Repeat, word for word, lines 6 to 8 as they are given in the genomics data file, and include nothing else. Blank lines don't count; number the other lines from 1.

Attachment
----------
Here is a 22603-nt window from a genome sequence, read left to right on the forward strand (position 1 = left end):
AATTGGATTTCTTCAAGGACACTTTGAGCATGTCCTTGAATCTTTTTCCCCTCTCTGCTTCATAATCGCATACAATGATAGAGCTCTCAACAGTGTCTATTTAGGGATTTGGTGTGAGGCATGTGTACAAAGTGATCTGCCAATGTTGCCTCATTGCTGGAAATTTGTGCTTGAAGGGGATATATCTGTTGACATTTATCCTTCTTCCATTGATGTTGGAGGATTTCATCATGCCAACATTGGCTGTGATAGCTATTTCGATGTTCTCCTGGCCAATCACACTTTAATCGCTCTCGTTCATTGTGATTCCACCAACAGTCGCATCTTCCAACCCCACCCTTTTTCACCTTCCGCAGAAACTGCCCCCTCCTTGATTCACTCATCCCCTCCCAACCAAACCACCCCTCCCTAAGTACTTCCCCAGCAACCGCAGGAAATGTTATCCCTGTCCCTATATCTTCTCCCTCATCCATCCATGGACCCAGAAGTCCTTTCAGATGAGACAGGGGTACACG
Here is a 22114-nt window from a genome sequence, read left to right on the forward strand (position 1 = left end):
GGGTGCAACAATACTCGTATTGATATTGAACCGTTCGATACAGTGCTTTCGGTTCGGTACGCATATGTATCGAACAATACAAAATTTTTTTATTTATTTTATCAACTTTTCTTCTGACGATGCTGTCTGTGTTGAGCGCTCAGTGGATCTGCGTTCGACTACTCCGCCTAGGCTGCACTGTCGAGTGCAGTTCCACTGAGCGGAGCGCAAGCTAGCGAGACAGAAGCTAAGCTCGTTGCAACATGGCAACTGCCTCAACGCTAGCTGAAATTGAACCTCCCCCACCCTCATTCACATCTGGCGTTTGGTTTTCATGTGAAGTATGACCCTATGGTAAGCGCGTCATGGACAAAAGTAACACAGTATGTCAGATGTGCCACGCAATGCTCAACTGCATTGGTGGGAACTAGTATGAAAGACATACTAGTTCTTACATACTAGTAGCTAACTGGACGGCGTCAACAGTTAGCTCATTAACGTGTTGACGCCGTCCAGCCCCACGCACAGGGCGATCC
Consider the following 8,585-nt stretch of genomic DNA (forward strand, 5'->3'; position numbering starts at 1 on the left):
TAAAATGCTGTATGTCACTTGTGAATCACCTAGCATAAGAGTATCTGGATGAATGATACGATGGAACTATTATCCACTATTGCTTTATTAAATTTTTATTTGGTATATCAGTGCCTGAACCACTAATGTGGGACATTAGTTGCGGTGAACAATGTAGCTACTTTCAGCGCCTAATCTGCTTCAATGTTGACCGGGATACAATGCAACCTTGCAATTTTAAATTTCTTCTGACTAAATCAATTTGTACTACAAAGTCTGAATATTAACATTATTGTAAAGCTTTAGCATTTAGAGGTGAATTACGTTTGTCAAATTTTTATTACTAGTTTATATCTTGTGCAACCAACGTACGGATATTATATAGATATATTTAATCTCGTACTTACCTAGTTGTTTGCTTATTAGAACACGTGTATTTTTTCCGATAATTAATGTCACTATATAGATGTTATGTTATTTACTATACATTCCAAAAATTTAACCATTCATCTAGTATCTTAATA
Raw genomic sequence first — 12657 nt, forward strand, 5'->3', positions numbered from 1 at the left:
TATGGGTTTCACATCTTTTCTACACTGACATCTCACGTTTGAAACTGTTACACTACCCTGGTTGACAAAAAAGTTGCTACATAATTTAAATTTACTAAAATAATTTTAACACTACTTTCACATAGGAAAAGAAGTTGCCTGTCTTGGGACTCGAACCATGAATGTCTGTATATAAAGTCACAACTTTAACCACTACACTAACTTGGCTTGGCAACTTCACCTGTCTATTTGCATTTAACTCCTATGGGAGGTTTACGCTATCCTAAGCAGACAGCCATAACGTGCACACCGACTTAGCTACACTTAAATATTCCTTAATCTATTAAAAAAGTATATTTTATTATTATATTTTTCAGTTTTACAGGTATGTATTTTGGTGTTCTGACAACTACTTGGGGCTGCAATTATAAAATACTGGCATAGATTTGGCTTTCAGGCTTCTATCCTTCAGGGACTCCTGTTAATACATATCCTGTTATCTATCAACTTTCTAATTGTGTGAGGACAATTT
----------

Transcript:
TAAAATGCTGTATGTCACTTGTGAATCACCTAGCATAAGAGTATCTGGATGAATGATACGATGGAACTATTATCCACTATTGCTTTATTAAATTTTTATTTGGTATATCAGTGCCTGAACCACTAATGTGGGACATTAGTTGCGGTGAACAATGTAGCTACTTTCAGCGCCTAATCTGCTTCAATGTTGACCGGGATACAATGCAACCTTGCAATTTTAAATTTCTTCTGACTAAATCAATTTGTACTACAAAGTCTGAATATTAACATTATTGTAAAGCTTTAGCATTTAGAGGTGAATTACGTTTGTCAAATTTTTATTACTAGTTTATATCTTGTGCAACCAACGTACGGATATTATATAGATATATTTAATCTCGTACTTACCTAGTTGTTTGCTTATTAGAACACGTGTATTTTTTCCGATAATTAATGTCACTATATAGATGTTATGTTATTTACTATACATTCCAAAAATTTAACCATTCATCTAGTATCTTAATA
Raw genomic sequence first — 12657 nt, forward strand, 5'->3', positions numbered from 1 at the left:
TATGGGTTTCACATCTTTTCTACACTGACATCTCACGTTTGAAACTGTTACACTACCCTGGTTGACAAAAAAGTTGCTACATAATTTAAATTTACTAAAATAATTTTAACACTACTTTCACATAGGAAAAGAAGTTGCCTGTCTTGGGACTCGAACCATGAATGTCTGTATATAAAGTCACAACTTTAACCACTACACTAACTTGGCTTGGCAACTTCACCTGTCTATTTGCATTTAACTCCTATGGGAGGTTTACGCTATCCTAAGCAGACAGCCATAACGTGCACACCGACTTAGCTACACTTAAATATTCCTTAATCTATTAAAAAAGTATATTTTATTATTATATTTTTCAGTTTTACAGGTATGTATTTTGGTGTTCTGACAACTACTTGGGGCTGCAATTATAAAATACTGGCATAGATTTGGCTTTCAGGCTTCTATCCTTCAGGGACTCCTGTTAATACATATCCTGTTATCTATCAACTTTCTAATTGTGTGAGGACAATTT